What you are going to see for the next few years is a healthy aversion to debt.  Otherwise you are going to drive yourself mad trying to digest these absurd numbers.

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5 Comments on this post


  1. Uncle B said:

    How much money do we have to print to knock 20% off of this debt through devaluing our dollar and eventually making each one dollar easier to earn? If we look at paying interest only on the debt, with hugely devalued dollars can we get ahead? My logic is: if somebody is dumb enough to lend me money in units I control the value of, after the loan is on paper, and the ink is dry, what is stopping me from deflating the units so deeply, paying the fixed, printed paper debt is child’s play? Why does OPEC use “Purchasing Power Parity” to set the price of a Bbl of oil? An emergency meeting of OPEC in a few weeks might reduce the amount of oil they produce, in order to get more money per Bbl. The “money printing spree” of the Bush regime will have the same effect, and is already causing inflation in the U.S.A., domestically. Are we better off printing money to reduce the net effect of debt, and suffering inflation, or must we, the people on the ground always bail out the government, Banks, and Wall Street crooks with food from out tables? Socialism didn’t work, the U.S.S.R. collapsed due to money problems, Obviously Capitalism doesn’t work without willing slaves, What is left?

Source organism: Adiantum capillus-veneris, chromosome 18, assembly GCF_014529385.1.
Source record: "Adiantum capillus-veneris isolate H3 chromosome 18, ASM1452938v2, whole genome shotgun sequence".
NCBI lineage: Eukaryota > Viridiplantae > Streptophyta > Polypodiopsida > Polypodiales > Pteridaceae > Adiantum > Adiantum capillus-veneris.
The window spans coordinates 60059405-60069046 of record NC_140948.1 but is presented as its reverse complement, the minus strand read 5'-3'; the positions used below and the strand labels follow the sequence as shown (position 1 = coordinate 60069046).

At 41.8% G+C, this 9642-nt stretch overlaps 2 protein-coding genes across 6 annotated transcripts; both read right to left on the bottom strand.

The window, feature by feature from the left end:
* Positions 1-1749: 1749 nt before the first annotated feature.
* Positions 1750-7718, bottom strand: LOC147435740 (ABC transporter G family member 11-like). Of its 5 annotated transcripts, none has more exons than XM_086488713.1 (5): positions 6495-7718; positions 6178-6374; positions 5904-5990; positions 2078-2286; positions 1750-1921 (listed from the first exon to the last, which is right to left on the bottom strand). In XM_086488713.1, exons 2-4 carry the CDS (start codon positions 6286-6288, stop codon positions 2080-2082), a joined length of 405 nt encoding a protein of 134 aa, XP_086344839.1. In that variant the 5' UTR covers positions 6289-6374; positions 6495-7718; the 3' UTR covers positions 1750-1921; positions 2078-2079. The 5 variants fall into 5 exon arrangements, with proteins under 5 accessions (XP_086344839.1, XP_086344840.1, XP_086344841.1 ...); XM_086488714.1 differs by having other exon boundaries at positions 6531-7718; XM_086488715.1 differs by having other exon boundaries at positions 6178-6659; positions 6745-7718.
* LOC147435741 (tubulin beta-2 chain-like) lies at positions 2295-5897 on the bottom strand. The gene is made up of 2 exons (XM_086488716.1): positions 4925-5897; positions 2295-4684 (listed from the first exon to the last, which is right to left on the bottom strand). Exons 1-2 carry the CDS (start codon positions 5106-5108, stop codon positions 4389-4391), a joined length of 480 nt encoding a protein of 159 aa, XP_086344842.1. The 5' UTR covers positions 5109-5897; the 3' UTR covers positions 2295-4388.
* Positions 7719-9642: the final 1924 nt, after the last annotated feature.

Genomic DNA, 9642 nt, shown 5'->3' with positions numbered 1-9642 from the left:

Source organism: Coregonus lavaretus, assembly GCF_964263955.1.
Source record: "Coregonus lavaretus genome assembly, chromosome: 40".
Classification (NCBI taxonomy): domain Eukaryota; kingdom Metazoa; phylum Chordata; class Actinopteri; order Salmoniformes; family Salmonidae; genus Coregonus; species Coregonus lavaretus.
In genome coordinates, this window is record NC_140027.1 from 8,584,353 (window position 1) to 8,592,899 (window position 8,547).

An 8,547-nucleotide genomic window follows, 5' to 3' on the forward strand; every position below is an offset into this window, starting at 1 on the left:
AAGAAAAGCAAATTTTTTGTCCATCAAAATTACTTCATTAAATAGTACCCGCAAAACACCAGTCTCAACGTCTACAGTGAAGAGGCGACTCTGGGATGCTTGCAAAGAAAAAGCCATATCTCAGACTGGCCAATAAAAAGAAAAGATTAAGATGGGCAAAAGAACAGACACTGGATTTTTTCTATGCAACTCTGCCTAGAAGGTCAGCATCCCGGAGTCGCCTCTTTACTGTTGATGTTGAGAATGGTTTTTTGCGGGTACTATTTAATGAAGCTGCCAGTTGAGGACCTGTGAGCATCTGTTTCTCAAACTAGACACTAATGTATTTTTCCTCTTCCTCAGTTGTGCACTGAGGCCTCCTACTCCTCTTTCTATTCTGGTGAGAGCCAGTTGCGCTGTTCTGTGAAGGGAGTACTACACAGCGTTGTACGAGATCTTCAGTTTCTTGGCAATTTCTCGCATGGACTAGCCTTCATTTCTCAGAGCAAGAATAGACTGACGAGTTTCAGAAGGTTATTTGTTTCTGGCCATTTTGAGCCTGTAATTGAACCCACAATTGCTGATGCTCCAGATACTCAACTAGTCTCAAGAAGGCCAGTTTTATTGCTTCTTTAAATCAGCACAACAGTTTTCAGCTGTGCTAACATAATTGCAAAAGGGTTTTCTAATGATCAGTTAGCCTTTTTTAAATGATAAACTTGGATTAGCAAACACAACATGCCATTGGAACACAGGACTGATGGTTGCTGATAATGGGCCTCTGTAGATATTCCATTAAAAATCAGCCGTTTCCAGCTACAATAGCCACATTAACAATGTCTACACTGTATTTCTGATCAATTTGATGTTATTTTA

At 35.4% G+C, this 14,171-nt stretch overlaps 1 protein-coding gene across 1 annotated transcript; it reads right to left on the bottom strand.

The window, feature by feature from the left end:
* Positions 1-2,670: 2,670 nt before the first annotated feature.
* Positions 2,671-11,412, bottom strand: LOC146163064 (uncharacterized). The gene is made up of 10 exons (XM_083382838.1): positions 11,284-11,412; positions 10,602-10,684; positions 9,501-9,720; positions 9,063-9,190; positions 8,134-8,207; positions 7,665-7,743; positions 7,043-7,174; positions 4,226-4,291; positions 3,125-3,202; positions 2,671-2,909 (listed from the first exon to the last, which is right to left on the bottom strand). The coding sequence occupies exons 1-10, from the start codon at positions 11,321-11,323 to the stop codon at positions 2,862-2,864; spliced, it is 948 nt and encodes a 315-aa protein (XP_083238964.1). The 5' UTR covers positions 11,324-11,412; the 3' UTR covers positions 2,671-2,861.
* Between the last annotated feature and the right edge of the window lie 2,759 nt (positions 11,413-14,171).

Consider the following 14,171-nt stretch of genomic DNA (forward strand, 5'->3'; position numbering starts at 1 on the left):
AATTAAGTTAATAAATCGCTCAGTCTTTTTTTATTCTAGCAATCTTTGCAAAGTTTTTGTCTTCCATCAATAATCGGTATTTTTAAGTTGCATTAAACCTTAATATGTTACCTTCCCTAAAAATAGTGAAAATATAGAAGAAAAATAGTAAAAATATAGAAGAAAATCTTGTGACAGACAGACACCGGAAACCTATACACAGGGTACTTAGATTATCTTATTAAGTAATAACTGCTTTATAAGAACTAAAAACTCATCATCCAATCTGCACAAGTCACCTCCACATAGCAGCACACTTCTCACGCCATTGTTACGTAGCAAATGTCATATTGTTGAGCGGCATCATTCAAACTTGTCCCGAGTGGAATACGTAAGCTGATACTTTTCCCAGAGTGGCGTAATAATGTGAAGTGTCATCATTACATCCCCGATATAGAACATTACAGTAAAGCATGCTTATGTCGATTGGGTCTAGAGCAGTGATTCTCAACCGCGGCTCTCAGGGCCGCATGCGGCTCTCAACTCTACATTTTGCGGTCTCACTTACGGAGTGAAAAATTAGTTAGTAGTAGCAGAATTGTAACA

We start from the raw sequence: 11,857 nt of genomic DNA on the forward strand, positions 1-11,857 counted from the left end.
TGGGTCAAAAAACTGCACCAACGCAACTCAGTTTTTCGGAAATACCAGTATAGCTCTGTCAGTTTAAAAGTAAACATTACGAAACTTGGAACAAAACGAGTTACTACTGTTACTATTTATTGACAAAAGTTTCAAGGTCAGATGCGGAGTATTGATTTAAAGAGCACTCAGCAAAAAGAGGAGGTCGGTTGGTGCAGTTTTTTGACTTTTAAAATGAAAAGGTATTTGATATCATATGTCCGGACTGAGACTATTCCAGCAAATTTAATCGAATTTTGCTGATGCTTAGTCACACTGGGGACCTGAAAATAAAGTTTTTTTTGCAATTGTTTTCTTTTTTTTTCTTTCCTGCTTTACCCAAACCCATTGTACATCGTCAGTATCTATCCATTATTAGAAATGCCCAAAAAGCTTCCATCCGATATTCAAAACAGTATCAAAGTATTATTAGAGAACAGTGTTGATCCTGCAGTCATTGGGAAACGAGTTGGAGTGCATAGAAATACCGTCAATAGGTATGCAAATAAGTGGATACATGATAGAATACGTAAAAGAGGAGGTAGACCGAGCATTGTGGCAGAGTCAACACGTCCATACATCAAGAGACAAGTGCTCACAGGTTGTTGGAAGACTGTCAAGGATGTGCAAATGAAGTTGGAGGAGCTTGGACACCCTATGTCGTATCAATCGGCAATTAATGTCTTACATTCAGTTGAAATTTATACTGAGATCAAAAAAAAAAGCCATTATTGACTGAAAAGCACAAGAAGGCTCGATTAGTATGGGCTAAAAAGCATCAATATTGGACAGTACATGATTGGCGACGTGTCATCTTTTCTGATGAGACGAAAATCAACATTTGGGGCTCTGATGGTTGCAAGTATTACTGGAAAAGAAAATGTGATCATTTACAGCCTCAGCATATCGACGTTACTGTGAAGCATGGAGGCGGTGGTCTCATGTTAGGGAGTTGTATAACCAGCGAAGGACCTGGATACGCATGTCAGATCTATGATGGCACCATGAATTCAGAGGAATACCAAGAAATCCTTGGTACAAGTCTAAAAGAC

October 20th, 2008 at 10:21 am
  2. Dana Visalli said:

    Good job, thanks for the work, hard to believe there is only one comment on this stunning issue. The numbers need updated, here in early 2009. Some explanations could be clearer….I’ve seen much higher numbers for federal debt and future obligates….J&J says it has 88 billion in assets but I wonder what this means and how realistic it is? Goodbye Caterpiller, somehow I’ve come to hate that company. Bottom line: these debts will never be repayed. Time to “make other arrangements.”

    January 28th, 2009 at 5:49 pm
  3. Current account said:

    If the federal government does not want to pay the benefits that I and my employers paid for my retirement, then give me the money paid in back with accumulated interest at market rates. If I had known that the money taken from me and my employers to “insure” my retirement would ultimately be stolen from me by the government, I would have asked for it back and I could have invested it to protect my retirement.

    January 29th, 2009 at 8:53 am
  4. Evan said:

    I notice your little comment on student debt. Having been caught up in that little debt cyclone myself, I wrote a piece about this on my blog.

    This portion of the debt may be relatively small but it will be very difficult to clear as there is no legal way to renegotiate, modify, bankruptcy or otherwise eliminate the debt.

    May 25th, 2009 at 1:26 am
  5. Bill said:

    Under “Federal Government” you list 5+ trillion. Why do you not count the “future commitments”? The real truth of the matter is that the SS Trust Fund doesn’t really exist. It has been spent and in its place are IOUs. To replace that which has been spent, the Govt will have to re-tax in order to provide that which it had already taxed for in the first place.

    So by what reasoning do you just ignore this?

    September 16th, 2009 at 7:26 pm